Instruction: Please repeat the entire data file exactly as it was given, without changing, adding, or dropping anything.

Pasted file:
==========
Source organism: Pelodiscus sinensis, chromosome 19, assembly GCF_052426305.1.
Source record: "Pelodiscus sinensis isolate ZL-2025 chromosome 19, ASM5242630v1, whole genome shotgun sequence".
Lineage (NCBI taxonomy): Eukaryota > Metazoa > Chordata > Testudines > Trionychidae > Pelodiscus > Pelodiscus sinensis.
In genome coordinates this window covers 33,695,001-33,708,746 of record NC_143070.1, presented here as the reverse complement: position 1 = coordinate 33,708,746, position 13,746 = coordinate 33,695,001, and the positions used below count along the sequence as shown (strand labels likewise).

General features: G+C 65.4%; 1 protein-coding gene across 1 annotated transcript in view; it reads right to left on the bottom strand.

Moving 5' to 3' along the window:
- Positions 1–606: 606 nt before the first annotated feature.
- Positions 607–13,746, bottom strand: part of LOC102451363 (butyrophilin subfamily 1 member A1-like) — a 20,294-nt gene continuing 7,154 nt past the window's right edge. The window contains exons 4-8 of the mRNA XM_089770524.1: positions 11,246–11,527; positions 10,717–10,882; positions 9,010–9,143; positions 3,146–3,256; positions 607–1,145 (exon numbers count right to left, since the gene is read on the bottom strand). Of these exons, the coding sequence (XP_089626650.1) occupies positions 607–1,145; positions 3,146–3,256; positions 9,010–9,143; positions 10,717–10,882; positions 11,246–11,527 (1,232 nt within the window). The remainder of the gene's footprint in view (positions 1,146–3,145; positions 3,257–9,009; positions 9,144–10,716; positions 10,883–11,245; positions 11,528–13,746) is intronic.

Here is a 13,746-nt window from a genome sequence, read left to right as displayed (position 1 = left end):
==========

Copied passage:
Source organism: Pelodiscus sinensis, chromosome 19, assembly GCF_052426305.1.
Source record: "Pelodiscus sinensis isolate ZL-2025 chromosome 19, ASM5242630v1, whole genome shotgun sequence".
Lineage (NCBI taxonomy): Eukaryota > Metazoa > Chordata > Testudines > Trionychidae > Pelodiscus > Pelodiscus sinensis.
In genome coordinates this window covers 33,695,001-33,708,746 of record NC_143070.1, presented here as the reverse complement: position 1 = coordinate 33,708,746, position 13,746 = coordinate 33,695,001, and the positions used below count along the sequence as shown (strand labels likewise).

General features: G+C 65.4%; 1 protein-coding gene across 1 annotated transcript in view; it reads right to left on the bottom strand.

Moving 5' to 3' along the window:
- Positions 1–606: 606 nt before the first annotated feature.
- Positions 607–13,746, bottom strand: part of LOC102451363 (butyrophilin subfamily 1 member A1-like) — a 20,294-nt gene continuing 7,154 nt past the window's right edge. The window contains exons 4-8 of the mRNA XM_089770524.1: positions 11,246–11,527; positions 10,717–10,882; positions 9,010–9,143; positions 3,146–3,256; positions 607–1,145 (exon numbers count right to left, since the gene is read on the bottom strand). Of these exons, the coding sequence (XP_089626650.1) occupies positions 607–1,145; positions 3,146–3,256; positions 9,010–9,143; positions 10,717–10,882; positions 11,246–11,527 (1,232 nt within the window). The remainder of the gene's footprint in view (positions 1,146–3,145; positions 3,257–9,009; positions 9,144–10,716; positions 10,883–11,245; positions 11,528–13,746) is intronic.

Here is a 13,746-nt window from a genome sequence, read left to right as displayed (position 1 = left end):